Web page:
Week 7 ushered in a grandiose new chapter of life on the road. With our departure from Joshua Tree NP had come the last of our desert days, and its heavy heat was now little more than a fond memory as we hit the cool fog of the coast.
This because, miraculously, our arrival in Southern California coincided precisely with the start of a period known locally as ‘June gloom’. Van life bestows tough skins but, though nominally undeterred by the drizzle and overcast skies, it was with heavy hearts that ‘working on tans’ was crossed off our comprehensive to-do list.
More importantly, the change in climate corresponded with a dramatic shift in the group dynamics of the van. After 6 and a half weeks as a twosome, Fin and I were to be joined for a short time by Leo and Chris, two new roadmen fresh into LAX. A bit like in Friends when Ross marries an English woman, Leo and Chris’s addition provided a welcome break from the Ross and Rachel saga, but only because you know they’ll be together again eventually.
Romance aside, with new cast members came a new storyline, and it was one of housed-based dwelling that prevailed during week 7. As demanded by the coastal cities and our desire for some stability, the new and improved foursome went off-road, so to speak, and lodged with a number of all-too-generous extended family connections.
This new spin on van life enabled us to see the southern coastline as if we really belonged, to collectively imagine our life there as a progressive and happy Californian family. At once fully-blown tourists and semi-integrated revellers, we were able seamlessly to blend in at most major landmarks, and yet to form a more varied perspective of coastal urbanites through glimpses of the lives we’d so rudely interrupted.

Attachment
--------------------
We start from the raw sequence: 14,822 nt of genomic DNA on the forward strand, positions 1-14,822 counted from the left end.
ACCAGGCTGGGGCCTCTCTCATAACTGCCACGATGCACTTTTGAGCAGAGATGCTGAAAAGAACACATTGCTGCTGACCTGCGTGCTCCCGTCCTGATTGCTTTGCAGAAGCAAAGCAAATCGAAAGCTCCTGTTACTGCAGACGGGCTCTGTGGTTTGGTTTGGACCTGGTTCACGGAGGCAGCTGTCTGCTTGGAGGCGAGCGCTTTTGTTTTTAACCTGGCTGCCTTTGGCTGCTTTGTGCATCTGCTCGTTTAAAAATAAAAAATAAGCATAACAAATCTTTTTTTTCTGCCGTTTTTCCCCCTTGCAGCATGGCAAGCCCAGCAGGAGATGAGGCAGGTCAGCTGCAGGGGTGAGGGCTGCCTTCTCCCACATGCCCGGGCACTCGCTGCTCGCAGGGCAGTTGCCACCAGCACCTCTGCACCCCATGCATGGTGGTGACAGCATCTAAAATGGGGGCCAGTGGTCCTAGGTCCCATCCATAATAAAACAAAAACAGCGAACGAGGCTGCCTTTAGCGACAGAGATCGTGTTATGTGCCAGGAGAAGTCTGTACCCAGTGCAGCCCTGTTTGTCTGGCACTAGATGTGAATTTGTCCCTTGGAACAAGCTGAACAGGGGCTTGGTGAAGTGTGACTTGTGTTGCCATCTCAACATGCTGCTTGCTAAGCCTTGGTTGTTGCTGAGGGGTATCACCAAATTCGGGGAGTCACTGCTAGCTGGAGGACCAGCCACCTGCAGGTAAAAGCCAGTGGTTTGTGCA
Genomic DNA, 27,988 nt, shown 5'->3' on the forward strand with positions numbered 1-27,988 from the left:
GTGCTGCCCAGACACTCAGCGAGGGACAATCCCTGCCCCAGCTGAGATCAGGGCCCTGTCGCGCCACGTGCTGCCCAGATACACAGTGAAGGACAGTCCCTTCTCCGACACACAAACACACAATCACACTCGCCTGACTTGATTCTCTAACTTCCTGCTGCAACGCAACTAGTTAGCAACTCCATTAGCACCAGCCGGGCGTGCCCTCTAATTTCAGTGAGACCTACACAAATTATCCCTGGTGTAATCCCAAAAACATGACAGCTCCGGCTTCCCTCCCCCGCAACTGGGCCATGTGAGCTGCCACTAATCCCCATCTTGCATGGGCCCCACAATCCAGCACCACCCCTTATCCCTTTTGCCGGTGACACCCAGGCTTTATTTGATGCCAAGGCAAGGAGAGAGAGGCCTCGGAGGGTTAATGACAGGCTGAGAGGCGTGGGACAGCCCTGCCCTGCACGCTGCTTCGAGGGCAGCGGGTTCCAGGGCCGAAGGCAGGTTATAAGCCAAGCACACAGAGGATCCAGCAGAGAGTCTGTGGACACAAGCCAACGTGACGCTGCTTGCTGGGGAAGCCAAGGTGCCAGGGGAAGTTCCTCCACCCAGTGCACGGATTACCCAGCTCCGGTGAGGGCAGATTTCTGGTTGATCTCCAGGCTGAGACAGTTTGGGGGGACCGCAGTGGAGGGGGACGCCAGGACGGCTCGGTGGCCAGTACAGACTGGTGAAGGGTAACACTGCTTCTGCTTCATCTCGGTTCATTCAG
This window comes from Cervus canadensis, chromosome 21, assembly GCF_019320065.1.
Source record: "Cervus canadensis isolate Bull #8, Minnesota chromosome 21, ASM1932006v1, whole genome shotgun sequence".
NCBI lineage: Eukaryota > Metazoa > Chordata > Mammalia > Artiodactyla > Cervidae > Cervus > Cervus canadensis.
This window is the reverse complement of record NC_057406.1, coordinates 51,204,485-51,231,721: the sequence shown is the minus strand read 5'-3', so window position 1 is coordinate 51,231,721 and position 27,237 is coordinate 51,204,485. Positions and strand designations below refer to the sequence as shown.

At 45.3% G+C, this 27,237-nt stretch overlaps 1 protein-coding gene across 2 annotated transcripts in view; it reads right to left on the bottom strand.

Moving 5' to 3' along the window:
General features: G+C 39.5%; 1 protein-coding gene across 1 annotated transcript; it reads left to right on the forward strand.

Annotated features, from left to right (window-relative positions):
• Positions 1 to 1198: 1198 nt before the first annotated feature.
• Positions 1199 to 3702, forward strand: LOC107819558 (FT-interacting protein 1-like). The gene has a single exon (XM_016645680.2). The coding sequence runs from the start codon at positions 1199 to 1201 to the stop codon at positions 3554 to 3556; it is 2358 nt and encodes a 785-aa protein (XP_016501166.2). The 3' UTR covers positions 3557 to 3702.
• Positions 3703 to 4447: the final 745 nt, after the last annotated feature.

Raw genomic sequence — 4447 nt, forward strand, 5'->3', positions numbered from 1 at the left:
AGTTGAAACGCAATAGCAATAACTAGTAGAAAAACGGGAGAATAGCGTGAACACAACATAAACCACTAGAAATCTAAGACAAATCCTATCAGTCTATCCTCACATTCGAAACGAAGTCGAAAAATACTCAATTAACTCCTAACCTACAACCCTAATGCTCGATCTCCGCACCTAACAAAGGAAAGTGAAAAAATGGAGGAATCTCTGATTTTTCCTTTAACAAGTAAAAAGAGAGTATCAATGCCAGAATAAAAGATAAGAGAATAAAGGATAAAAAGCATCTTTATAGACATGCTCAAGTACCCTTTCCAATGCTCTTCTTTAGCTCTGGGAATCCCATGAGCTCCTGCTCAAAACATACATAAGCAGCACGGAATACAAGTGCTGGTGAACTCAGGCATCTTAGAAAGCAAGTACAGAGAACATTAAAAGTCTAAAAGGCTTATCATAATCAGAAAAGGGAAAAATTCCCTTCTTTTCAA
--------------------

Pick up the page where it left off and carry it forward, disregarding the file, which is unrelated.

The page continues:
It was in LA that our Californian city experience reached its climax. With just under 4 million inhabitants, this labyrinthine network of highways is the second most populous city in the US. Its manifold attractions draw a rising number of tourists each year; as many as 47.3 million visitors made the journey in 2016.
And not without reason, for LA’s appeal is palpable. One of every six of its residents works in a creative industry, and an inclusive, insouciant air percolates the city. Its layout – 80-odd neighbourhoods sprawled across the Los Angeles basin – offers boundless opportunities for exploration, and a heterogeneity that is neatly reflected in the design of public institutions like LACMA and the Getty Center.
For all this, Angelenos live in a bubble – inevitable, perhaps, when your home town is the seat of the world’s entertainment industry. But it is not just a culturo-economic bubble that so impresses itself upon these Guildfordian holidaymakers; the smog, hanging low over the city like a monstrous bird, is a nagging reminder of LA’s near-toxic air and insufficient systems of public transportation. As is so often the case with our most pressing societal issues, however, the smog is most easily ignored when you’re right in the middle of it.
Next week, inland travel towards Fresno and the Sierras should provide fruitful means of Californian comparison.